AbstractThis study explores the emergence of religious chauvinism in post 9/11 Pakistan in Aslam's 'The Blind Man's
Garden'. The rise of chauvinism and militant connotations is not only provenance of great disintegration but also
a menace to a prestigious survival of the state, a setback to the moderate majority of Pakistanis that takes pride
in their nationality. Some extremist voices, which, no doubt nationalist though they are, yet stigmatize the soft
image of Pakistan and Islam due to a harsher stand and their infatuation with blind religiosity. Focusing on
Aslam's 'The Blind Man's Garden' (2013), this article argues about how religious seminaries in Pakistan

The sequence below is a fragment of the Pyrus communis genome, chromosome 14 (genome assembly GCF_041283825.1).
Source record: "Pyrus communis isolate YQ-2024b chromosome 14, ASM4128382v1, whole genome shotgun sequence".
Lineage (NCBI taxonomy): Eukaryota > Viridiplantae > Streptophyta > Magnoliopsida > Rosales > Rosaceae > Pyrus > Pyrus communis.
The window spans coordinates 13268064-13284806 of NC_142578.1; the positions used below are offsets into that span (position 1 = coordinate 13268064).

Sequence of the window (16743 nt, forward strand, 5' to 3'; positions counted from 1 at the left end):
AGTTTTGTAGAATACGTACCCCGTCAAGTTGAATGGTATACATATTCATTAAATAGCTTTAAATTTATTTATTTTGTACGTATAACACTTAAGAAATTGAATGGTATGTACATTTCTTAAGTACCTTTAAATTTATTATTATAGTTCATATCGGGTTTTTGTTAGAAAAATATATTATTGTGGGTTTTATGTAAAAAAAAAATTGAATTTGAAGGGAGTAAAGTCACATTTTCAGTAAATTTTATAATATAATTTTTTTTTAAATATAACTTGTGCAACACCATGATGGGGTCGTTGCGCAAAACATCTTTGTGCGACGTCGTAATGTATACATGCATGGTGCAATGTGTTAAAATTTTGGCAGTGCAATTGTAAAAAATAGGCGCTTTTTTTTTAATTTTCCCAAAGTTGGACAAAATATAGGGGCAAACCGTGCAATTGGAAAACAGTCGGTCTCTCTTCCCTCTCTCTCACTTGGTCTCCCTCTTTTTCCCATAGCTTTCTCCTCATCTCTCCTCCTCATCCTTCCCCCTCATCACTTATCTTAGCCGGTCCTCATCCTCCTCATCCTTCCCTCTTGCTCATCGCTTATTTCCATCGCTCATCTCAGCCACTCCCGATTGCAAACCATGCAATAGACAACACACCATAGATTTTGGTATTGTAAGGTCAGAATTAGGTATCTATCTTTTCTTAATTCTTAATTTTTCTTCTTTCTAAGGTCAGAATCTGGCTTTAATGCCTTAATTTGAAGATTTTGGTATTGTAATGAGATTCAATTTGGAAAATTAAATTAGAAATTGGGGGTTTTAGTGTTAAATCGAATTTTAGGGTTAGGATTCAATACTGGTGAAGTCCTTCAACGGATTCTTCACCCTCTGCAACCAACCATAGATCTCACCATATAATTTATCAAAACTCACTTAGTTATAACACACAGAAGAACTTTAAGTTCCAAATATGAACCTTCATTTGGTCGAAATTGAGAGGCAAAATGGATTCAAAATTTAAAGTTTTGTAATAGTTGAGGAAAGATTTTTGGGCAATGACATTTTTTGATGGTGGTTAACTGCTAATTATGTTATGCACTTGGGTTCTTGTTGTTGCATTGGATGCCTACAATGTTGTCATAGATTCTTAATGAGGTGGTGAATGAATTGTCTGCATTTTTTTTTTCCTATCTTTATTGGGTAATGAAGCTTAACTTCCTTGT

misinterpret religious scripts to distribute hate among the masses to create an 'other' that suits their ideology and
politics. The paper argues that fundamentalization in general and institutional radicalization in particular, which
through state-controlled mechanisms, are let loose to the extent that they not only control society but also
challenge the writ of the state.
1-Atta-ul-Mustafa Assistant Professor, Department of Humanities & Linguistics, University of Agriculture, Faisalabad, Punjab, Pakistan.2-Muhammad Asif Assistant Professor, Department of English, Government College University, Faisalabad, Punjab, Pakistan.3-Ali Usman Saleem Assistant Professor, Department of English, Government College University, Faisalabad, Punjab, Pakistan.
KeywordsNation, Nationalism, Chauvinism, Jingoism, Identity, Institutional Radicalization
Volume & IssueVI - I